DALLAS – In the summer of 1969, Rick Armstrong was 12 and whacking a baseball in the Houston-area Little League.
He was selected to play in the All-Star Game – but he had to skip it, because Hey what's up at Cape Canaveral in Florida to watch his father, Ohio native Neil A. Armstrong blast off to the moon.
"I was not happy about that," Rick said, now 61.
Rick and his brother Mark, 55, are paying 3,000 items from their father, who died in 2012. In the process, they are revising their childhood and the enduring legacy of their father as the first person to walk on the moon.
"I intellectually, get it, "Rick said. "It's sort of just my dad."
Armstrong, "First Man starring Ryan Gosling, coming out this week.
The items to be auctioned include flags, medallions, stamped envelopes and other memorabilia that made the trip to the moon and back when the Apollo 1
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"We said we should like to embark on the process of making sure we keep things in good condition and possible conserve them," Mark said .
They could have donated everything to a museum or a university, but then items might have sat in boxes. In an auction, each item is researched so that buyers know what they are getting. Photographs of every item will remain online.
"The said batch of about 800 items will be sold soon – Nov. 1-2 in Dallas. Many of the NASA astronauts have auctioned off items over the decades, but "Neil Armstrong never did that," said Michael Riley, director of the space- Exploration Department at Heritage Auctions.
Mark admitted it was not an easy decision to sell his father's belongings. "It's something we struggled with," he said. "Would Dad approve, let's see what positive things we can do with the proceeds."
Even though astronauts were national celebrities in the 1960s, Rick recalled his life was "just normal growing up in the suburbs extraordinary or anything. "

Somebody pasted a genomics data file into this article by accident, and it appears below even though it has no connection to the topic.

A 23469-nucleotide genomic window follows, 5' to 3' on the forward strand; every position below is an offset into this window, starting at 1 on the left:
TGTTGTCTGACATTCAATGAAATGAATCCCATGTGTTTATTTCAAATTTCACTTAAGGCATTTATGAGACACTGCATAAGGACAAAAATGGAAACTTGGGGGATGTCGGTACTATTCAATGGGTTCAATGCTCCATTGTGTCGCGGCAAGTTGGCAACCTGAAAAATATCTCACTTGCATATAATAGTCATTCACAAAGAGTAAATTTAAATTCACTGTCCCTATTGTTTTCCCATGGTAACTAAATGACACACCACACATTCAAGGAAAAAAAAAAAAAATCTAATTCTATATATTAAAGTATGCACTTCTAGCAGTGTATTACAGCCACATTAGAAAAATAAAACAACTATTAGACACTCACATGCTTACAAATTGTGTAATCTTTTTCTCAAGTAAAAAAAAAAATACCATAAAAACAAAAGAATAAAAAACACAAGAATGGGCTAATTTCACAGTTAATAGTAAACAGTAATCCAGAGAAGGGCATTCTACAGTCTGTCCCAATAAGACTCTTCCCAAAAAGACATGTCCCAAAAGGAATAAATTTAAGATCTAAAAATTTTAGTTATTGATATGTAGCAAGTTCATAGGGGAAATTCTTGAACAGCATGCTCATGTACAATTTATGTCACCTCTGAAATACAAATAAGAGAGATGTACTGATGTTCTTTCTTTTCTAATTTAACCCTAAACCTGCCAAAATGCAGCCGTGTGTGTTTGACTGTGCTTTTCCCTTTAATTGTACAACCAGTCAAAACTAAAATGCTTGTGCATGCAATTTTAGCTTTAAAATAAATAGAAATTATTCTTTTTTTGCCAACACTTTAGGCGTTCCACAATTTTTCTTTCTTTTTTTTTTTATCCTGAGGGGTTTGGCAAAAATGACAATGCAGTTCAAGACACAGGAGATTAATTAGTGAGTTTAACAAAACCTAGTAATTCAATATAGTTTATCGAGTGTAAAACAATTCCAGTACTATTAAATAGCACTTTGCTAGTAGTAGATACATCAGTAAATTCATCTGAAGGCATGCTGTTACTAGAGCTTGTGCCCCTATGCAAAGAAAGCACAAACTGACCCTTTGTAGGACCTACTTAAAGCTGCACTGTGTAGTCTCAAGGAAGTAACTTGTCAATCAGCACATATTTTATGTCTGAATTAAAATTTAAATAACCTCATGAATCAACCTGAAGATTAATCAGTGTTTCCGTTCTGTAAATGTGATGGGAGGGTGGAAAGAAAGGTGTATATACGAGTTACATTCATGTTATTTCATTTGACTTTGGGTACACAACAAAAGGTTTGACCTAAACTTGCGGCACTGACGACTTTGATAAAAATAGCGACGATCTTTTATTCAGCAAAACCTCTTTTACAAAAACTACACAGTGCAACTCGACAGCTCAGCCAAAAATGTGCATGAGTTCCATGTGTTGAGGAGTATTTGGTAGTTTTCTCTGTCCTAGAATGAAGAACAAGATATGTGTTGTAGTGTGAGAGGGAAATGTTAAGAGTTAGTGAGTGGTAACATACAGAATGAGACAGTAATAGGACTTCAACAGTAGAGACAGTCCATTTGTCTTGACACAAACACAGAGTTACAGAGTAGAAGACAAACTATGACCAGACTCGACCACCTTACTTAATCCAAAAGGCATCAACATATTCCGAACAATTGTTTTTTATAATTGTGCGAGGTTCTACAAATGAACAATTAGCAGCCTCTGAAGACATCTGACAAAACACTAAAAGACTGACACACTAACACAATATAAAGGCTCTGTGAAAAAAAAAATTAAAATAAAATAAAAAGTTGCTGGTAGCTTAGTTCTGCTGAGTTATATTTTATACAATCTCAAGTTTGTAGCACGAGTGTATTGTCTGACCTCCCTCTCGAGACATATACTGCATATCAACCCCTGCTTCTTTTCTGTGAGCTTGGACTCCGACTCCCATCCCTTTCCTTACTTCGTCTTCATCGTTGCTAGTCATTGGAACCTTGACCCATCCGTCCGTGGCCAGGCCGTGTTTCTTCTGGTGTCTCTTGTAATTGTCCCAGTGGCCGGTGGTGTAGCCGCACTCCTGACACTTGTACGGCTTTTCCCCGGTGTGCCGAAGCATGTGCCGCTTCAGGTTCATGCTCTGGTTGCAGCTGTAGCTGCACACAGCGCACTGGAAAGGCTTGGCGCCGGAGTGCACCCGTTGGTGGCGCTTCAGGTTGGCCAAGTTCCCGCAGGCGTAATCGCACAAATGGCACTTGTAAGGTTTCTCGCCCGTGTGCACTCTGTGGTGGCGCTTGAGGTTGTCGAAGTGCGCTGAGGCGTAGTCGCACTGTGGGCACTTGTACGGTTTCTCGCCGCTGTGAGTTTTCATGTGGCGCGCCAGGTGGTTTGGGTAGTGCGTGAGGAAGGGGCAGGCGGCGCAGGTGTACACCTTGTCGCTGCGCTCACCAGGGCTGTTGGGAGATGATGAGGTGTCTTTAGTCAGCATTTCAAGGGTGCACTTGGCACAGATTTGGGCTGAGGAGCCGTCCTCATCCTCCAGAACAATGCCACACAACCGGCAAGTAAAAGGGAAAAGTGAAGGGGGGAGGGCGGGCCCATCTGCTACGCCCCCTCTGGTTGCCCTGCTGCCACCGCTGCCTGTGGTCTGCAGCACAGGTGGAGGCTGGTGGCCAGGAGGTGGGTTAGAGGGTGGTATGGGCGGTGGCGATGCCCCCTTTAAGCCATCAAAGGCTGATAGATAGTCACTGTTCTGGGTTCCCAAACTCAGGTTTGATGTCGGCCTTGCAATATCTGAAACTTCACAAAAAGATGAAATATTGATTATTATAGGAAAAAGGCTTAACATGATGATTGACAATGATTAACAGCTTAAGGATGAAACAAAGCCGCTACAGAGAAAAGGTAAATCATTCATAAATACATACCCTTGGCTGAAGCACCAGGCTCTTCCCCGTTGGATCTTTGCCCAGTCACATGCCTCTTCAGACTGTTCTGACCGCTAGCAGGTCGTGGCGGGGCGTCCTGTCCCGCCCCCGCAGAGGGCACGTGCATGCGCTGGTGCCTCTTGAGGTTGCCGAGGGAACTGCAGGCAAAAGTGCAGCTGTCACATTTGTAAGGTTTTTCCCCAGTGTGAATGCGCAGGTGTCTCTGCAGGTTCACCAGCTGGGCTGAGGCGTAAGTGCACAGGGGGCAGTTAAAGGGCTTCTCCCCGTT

Their mother, Janet Armstrong, taught synchronized swimming. They would have dinner at the same time every evening. Sometimes their father would get home on time. Sometimes he was away for NASA business. There is always an emphasis on doing well in school.
Neil Armstrong's first space mission, Gemini 8, almost ended in disaster. It was the first time American astronauts successfully docked with another spacecraft in orbit. But one of the thrusters aboard Gemini 8 malfunctioned, and the spacecraft spun faster and faster.
With the astronauts on the verge of losing consciousness, Armstrong shut down the thrusters and slowed the spin with the backup system
"We did not understand the risk," Rick said.
For Apollo 11, the media attention has been increased "We did not understand the complexity of what they were trying to do." That included a writer for Life magazine following the Armstrong family for a few months.
On July 20, 1969, "There were more people in the house that day than the previous days," said Mark, who was 6 then. He remembered that his father and Buzz Aldrin landed on the moon late in the afternoon.
"I had something to eat, and it was to 9 o'clock or so," he said, adding that he went to bed
The Most Famous Flag on Apollo 11
But the astronauts so took many smaller flags, In the November Auction, one of those American flags, a silk one-dimensional 17 3/4 by 11 1/2 inches, is expected to draw the highest bids, perhaps selling for $ 300,000 or more more.
Neil Armstrong's possession were par. Perhaps the most unusual artifacts that went to the moon and remained ts of the original Wright brothers' 1903 armored flight. Armstrong what to do with the wing of his propeller.
One day after landing, the astronauts left the moon and started the journey home.
After a while in the Pacific, the astronauts spent several weeks in the quarantine, to make sure they were
The quarantine facility – a modified camper – was flown in a C-141 cargo plane to Houston, where Mark and Rick were able to see their father. Rick said he did not remember talking about the moon. "Are you mowing the grass?" he said.
Rick said the attention to the family became '' pretty overwhelming. '' They moved to Bethesda, Maryland, after Neil Armstrong took on a leadership role at NASA headquarters. Then the family moved to Ohio – Armstrong from Wapakoneta in Auglaize County in western Ohio – and Neil Armstrong became a professor at the University of Cincinnati. They bought a farm
The following, their own paths. Mark became a software developer.
In later years, Neil Armstrong was removed from public life, but his dispute was a recluse. "Rick said."
Mark recalled being at a meeting with his father at the Sydney Opera House around 1977. Neil Armstrong, the program said, did not exercise because he thought everyone has a set Number of heartbeats and he did not want to waste any – something he had said in jest 1969 to life magazine.
Mark said: "Before I get started, I want to clear one thing up. " Armstrong took off his jacket, dropped to do about 20 push-ups, got up, put his jacket on and started his talk.
"I was more proud of him after those push-ups than after he went to the moon, "Mark said.